Irish company against waste
An assessment of the anti-litter league of 42 towns, cities and urban districts carried out by An Taisce for Ibal found a marked improvement in waste levels, with all but seven towns receiving a âcleanâ rating.
Of those that do not achieve cleanliness status, five – Tallaght, the Dublin Airport area, Mullingar, the town of Tipperary and Portlaoise – were found to be “moderately littered”.
Castlebar was ‘littered with trash’, but North Dublin city center was a ‘black spot of trash’.
Dublin city center received a cleanliness rating for the first time in 18 years of surveillance, but the area just northeast of the center turned out to be extremely dirty.
âThe worst performing sites were not only littered with rubbish, but subject to dumping and long-term neglect. Upper Buckingham Street and Marlborough Place [off OâConnell Street] were both in appalling condition, âAn Taisce inspectors said.
Dublin City Council is aware of the problem and is planning, with Garda support, to call homes in the neighborhood where it believes residents are leaving their garbage on the streets instead of paying for garbage collection.
As part of the initiative, which is due to start this month, households will be asked to prove that they are disposing of their waste in an authorized manner, either by bringing in a waste collection company or by bringing it to a regulated facility. Those who cannot will face legal action.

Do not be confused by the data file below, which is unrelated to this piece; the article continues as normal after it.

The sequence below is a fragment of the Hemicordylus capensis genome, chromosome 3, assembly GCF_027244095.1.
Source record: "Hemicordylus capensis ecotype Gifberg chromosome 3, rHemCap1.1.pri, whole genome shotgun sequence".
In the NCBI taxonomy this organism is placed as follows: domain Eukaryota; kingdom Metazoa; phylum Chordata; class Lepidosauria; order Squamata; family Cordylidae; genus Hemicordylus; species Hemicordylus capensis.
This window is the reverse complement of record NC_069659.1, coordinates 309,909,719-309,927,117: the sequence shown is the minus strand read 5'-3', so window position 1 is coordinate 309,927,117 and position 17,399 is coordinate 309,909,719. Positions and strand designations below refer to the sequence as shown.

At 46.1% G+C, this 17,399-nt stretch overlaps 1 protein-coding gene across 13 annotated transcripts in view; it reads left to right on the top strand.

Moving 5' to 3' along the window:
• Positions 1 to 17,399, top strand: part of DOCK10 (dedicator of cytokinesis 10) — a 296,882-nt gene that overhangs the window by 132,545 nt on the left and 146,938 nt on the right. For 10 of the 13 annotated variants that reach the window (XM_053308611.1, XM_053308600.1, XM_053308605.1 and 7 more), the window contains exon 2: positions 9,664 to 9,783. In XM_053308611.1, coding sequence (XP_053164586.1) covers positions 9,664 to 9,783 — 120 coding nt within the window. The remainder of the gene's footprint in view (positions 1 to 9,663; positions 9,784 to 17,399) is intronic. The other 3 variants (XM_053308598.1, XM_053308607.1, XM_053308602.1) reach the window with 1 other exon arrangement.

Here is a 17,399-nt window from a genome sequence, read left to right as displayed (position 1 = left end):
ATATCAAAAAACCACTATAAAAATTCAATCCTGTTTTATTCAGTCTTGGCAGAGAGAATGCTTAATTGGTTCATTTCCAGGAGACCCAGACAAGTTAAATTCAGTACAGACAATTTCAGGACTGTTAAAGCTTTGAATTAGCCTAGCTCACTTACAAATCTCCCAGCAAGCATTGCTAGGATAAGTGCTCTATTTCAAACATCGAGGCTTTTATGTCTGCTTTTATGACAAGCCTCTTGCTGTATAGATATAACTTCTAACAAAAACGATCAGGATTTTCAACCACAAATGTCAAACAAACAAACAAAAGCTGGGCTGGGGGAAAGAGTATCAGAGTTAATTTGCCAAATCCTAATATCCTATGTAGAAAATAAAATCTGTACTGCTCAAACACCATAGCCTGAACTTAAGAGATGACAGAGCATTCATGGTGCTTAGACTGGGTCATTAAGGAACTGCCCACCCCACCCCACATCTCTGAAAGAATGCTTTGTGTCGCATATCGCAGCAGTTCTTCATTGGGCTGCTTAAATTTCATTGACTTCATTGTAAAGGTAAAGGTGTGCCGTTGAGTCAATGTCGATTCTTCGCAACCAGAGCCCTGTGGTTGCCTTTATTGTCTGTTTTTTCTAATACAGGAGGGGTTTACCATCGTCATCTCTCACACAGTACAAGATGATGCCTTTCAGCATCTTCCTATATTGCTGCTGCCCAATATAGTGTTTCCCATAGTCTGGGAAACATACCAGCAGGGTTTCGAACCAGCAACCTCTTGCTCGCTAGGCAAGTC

Ibal chairman Dr Tom Cavanagh said he was also particularly concerned about the roads around Dublin Airport.
âWhile the airport grounds themselves are immaculate, the roads leading from it are littered. Tourism Ireland invests heavily in selling Ireland as a green and unspoiled island and the country must live up to this image as soon as visitors set foot there. This is clearly not the case, âhe said.
While over 80 percent of cities rated An Taisce positively, the growing problem of empty buildings in city centers put these achievements at risk. Average commercial vacancy rates were just over 20 percent, but in some downtown areas, inspectors noted that up to a third of properties were empty.
âThe problem needs to be tackled on a more systematic level, with one person in each local authority assigned the responsibility of saving city centers, as has happened in Limerick, Wexford and elsewhere. . . It is not only the clean environment that is at stake, these premises are part of the lifeblood of the city, âsaid Dr Cavanagh.
In the few towns where waste was a problem, it was often public parks, access roads and recycling areas that lowered the bill. The Mayo County Council yard recycling facility in Castlebar has been described as “shocking”. Confectionery wrappers, cigarette butts, fast food wrappers and chewing gum were the most common forms of waste last year.
“Faced with the power of the gum lobby, our government is not acting for the common good, protecting the profits of the gum industry on the environment in which people live,” said Dr Cavanagh.
A spokesperson for the Environment Ministry said the gum industry had pledged â¬ 9.6 million in “responsible gum disposal” campaigns.
Ireland’s Cleanest City will be announced today.